Bureau Of Indian Affairs Misses Deadline To Approve Connecticut Casino

Nov 2, 2017
Originally published on November 5, 2017 7:56 pm

The U.S. Bureau of Indian Affairs has missed a deadline to approve or reject plans for a tribal casino in East Windsor, Connecticut. The casino would be jointly owned by the state’s two federally recognized Native American tribes. The tribes say this is not going to stop them from going ahead with their plans.

Connecticut’s General Assembly gave the tribes permission to open the East Windsor casino to compete with a $950 million MGM casino in nearby Springfield, Massachusetts. The proposal went to the BIA earlier this year, but the agency hasn’t made a ruling. Lawyers for the tribes say under federal law that amounts to a tacit approval. But in a letter sent to the BIA this week, they say they still want a ruling.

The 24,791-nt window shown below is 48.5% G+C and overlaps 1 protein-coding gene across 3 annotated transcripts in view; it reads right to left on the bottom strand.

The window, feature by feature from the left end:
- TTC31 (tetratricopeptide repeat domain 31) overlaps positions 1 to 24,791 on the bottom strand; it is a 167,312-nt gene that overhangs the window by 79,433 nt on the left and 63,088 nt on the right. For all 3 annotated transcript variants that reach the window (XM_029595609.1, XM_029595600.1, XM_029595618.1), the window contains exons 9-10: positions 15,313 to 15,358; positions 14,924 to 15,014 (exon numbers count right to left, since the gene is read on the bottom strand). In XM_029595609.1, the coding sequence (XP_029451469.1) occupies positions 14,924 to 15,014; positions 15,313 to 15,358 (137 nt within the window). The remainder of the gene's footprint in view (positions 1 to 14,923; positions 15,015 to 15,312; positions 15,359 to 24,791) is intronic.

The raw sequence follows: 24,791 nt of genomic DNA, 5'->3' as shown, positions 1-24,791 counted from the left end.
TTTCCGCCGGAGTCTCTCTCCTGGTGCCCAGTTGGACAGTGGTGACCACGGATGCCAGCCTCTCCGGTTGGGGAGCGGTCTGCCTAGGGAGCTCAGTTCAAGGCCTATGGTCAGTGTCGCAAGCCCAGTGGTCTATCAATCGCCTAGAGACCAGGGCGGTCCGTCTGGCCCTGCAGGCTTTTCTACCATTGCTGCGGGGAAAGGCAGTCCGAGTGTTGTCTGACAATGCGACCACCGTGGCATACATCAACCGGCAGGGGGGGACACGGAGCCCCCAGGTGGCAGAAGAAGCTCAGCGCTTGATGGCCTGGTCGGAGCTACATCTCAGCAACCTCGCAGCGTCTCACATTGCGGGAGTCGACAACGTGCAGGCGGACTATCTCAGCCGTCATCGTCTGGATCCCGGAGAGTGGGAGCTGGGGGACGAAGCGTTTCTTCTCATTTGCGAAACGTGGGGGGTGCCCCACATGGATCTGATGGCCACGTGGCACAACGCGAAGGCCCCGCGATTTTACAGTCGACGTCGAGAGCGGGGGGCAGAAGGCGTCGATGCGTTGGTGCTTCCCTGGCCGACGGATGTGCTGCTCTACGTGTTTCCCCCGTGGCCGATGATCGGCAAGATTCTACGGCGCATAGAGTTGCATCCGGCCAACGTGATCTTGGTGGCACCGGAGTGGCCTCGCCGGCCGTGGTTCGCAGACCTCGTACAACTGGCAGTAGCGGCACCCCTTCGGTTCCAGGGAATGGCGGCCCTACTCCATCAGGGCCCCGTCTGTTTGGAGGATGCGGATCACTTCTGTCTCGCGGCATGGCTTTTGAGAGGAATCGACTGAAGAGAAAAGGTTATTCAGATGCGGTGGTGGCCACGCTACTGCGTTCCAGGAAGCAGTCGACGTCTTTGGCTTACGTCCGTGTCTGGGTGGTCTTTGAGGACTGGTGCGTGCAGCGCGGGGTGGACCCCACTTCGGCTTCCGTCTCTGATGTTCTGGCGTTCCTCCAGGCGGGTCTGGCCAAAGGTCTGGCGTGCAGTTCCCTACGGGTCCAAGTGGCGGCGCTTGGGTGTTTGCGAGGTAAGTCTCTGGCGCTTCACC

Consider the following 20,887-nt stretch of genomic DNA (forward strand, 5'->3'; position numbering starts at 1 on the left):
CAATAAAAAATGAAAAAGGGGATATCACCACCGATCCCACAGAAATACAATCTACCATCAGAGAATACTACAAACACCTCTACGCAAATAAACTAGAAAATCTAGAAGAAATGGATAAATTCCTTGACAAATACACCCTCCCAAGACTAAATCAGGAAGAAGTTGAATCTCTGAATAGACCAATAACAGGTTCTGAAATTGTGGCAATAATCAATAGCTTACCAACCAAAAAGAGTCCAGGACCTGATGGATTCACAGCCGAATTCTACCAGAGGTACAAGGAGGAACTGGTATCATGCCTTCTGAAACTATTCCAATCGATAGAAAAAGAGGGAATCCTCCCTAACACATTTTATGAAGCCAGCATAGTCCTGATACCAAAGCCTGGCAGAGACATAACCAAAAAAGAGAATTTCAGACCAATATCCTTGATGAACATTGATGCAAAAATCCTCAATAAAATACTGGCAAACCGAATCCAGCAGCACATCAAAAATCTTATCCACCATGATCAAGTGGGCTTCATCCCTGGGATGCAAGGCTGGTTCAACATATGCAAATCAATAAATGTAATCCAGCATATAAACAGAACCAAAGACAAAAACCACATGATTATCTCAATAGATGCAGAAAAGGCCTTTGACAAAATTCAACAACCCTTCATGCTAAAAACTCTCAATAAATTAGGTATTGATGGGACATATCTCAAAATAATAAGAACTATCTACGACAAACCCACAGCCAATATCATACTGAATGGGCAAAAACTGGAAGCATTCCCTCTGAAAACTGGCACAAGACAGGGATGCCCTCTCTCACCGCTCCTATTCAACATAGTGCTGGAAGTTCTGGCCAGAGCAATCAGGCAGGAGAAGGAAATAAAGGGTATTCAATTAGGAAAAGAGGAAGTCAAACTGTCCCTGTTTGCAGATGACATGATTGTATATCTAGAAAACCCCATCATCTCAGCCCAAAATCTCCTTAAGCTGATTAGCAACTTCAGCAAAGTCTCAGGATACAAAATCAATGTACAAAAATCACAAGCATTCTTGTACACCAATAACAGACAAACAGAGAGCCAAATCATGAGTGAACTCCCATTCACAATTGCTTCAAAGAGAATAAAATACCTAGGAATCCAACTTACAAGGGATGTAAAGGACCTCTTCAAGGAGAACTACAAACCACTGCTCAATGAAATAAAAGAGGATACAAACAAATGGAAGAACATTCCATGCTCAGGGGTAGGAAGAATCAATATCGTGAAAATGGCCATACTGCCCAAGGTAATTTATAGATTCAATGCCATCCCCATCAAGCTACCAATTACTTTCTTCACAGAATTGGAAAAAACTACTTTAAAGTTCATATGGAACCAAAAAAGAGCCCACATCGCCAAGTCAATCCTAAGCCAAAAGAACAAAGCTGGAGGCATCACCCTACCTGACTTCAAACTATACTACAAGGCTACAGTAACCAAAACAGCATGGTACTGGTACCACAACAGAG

Meanwhile, MGM International is seeking state approval for a planned $600 million casino in Bridgeport. MGM says it would bring thousands of jobs to Connecticut’s largest city and millions of dollars for the state in licensing fees this fiscal year. A spokesman for the tribes said the plan is a ploy to try and thwart the tribal casino in East Windsor. MGM sued the State of Connecticut last year, saying it was unfair to allow only the tribes to build new casinos on non-tribal land. That lawsuit was thrown out earlier this year. 

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